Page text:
Rolling with the Pretty Birds at Thornybush Collection – Lilac Breasted Roller

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The lilac breasted roller is one of the icons of a South African safari and one of the most beautiful bushveld bird species. You're bound to hear them around camp, and almost certain to spot a few during your daily game drives at one of Thornybush Collections luxurious lodges.


What's in a Name?

Coracias Caudatus is one of those specimens where the bird's common name says it all. Unlike the word 'Ostrich' which tells you nothing about the bird that bears this name, the term 'lilac breasted roller' describes its namesake to a tee.

Coracias is most easily recognized by its vivid lilac breast, turquoise-coloured abdomen and vivid blue on the wings. They're gorgeous and easy to see from their lofty perches at the tops of branches or high up on telephone poles.

These elevated roosts give them a clear view over their savannah habitat, where they have an advantage over unsuspecting prey. Lizards, insects, scorpions, smaller birds, scorpions, snails, and rodents are all on the menu.

Come mealtimes, the birds get to show off another aspect of their natures that make them fascinating to watch. They're not averse to hawking prey in the air, displaying a wide range of rolling, tumbling behaviours in the process. Hence the second part of their name.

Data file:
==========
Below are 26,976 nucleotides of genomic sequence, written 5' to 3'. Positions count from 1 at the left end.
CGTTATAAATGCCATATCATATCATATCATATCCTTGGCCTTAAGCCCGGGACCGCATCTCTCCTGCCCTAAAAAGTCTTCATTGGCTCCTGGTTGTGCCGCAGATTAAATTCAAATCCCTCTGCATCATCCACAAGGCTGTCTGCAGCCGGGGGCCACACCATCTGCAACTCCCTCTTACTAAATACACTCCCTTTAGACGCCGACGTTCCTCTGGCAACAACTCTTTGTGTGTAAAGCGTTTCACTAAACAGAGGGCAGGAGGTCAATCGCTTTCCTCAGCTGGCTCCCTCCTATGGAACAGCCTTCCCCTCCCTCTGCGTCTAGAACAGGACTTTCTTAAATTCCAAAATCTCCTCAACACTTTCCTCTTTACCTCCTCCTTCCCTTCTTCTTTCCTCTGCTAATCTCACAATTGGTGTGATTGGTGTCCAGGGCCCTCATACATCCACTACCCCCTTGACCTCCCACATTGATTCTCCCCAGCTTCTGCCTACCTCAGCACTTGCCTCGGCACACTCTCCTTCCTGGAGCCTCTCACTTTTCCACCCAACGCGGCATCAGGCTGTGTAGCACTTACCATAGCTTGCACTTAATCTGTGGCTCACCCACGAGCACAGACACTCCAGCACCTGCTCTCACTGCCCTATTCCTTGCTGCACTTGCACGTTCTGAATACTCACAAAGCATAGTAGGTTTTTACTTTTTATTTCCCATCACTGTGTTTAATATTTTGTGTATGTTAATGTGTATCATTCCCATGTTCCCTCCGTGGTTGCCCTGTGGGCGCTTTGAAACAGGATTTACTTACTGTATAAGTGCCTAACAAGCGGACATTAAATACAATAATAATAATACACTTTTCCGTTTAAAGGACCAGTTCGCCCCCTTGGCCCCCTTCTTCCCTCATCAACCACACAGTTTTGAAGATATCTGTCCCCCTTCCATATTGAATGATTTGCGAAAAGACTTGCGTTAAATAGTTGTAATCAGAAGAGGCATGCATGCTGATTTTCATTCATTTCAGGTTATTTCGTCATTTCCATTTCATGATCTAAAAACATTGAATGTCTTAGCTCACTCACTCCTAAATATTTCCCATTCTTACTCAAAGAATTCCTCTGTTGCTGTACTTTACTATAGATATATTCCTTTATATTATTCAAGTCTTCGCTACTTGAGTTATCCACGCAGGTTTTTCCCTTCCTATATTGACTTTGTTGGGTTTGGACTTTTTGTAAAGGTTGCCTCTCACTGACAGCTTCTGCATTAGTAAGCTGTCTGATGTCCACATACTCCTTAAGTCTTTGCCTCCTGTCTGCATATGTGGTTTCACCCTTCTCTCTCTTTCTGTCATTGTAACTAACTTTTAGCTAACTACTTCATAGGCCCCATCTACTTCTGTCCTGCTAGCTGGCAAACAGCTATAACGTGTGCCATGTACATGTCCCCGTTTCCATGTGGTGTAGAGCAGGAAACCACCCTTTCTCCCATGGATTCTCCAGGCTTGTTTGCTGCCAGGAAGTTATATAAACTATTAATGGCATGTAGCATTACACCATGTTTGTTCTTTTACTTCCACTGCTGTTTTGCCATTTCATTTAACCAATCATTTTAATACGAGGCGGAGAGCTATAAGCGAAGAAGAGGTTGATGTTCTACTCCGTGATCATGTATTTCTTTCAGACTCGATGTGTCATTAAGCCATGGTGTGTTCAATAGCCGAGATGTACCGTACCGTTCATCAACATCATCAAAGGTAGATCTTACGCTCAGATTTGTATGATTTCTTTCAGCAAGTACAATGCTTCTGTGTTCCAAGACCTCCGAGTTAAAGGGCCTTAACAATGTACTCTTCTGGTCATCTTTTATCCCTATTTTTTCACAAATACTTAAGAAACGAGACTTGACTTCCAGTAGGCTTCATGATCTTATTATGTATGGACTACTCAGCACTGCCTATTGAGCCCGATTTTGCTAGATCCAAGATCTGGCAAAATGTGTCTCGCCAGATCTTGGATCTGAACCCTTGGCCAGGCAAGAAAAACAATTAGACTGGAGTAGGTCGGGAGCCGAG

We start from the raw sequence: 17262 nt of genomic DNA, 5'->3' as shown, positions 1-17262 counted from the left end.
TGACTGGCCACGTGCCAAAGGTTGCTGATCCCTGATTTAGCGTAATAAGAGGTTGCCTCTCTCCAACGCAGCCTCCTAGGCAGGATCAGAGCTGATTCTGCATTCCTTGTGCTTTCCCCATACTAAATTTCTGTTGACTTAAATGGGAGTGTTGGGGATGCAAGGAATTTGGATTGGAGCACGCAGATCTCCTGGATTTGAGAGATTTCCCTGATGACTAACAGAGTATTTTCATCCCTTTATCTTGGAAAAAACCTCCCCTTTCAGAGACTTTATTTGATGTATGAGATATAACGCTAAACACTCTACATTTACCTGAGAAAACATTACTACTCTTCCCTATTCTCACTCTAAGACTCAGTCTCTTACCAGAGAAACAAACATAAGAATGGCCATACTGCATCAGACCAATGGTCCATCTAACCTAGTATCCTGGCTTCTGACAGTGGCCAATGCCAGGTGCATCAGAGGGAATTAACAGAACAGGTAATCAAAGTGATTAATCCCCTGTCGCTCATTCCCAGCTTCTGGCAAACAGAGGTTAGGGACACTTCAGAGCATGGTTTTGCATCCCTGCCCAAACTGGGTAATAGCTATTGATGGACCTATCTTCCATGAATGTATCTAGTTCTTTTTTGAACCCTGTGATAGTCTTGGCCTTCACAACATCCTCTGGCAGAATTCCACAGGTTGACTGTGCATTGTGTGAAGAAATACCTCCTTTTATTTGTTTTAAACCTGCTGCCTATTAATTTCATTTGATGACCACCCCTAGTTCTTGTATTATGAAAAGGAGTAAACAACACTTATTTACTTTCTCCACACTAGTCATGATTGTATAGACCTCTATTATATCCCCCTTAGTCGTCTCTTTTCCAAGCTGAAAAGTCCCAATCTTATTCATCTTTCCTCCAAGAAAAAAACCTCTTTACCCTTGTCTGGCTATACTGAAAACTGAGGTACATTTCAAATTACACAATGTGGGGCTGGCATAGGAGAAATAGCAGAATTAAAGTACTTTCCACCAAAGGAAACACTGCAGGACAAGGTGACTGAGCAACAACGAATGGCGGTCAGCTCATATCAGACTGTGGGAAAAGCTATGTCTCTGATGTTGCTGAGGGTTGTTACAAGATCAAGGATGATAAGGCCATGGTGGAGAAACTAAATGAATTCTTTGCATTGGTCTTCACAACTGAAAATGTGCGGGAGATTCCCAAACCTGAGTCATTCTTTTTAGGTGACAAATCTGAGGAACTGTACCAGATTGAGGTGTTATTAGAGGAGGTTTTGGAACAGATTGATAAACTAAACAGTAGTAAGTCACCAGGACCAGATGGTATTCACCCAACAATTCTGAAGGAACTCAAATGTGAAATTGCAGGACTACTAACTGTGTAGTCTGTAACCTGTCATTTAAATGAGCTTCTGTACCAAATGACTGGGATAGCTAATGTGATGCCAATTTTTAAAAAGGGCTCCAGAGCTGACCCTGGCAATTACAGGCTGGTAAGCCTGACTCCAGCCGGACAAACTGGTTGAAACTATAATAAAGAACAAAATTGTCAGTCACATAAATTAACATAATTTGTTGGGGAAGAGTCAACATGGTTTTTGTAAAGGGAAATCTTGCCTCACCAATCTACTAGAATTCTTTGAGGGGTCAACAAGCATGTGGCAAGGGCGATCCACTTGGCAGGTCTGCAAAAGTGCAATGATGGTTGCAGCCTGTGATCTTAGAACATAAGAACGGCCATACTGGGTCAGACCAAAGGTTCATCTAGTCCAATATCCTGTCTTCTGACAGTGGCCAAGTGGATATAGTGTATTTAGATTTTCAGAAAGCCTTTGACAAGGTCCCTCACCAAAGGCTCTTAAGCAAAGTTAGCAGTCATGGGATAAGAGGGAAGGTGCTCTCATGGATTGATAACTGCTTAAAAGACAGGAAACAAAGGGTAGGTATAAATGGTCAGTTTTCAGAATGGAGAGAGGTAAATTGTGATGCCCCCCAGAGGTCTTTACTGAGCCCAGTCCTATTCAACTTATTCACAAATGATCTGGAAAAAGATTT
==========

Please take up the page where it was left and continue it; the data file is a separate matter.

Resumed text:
You Can't Have It All

The roller may have looks and athletic talent in spades, but when it comes to vocals, it's voice lets it down a tad.

Unlike the lilting tunes you might expect from such a lovely creature, the lilac breasted roller gives voice in a series of loud harsh squawks and 'zaaak' sounds. These jarring tunes are often heard around camp particularly during the breeding season where this ruckus forms part of the males' swooping courtship displays.

Come nesting time, you'll find the female birds holed up in a disused tree cavity about 5 metres off the ground, incubating between 2 and 4 eggs at a time. The birds are monogamous and take turns caring for their clutch until the fledglings hatch some 24 days later.

After 19 days, the youngsters are resplendent in their magnificent plumage and ready to take their place in the chorus.

Book your front row seats for the show when you get in touch to reserve your South African safari with Thornybush Collection.

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Friday, 18 October 2019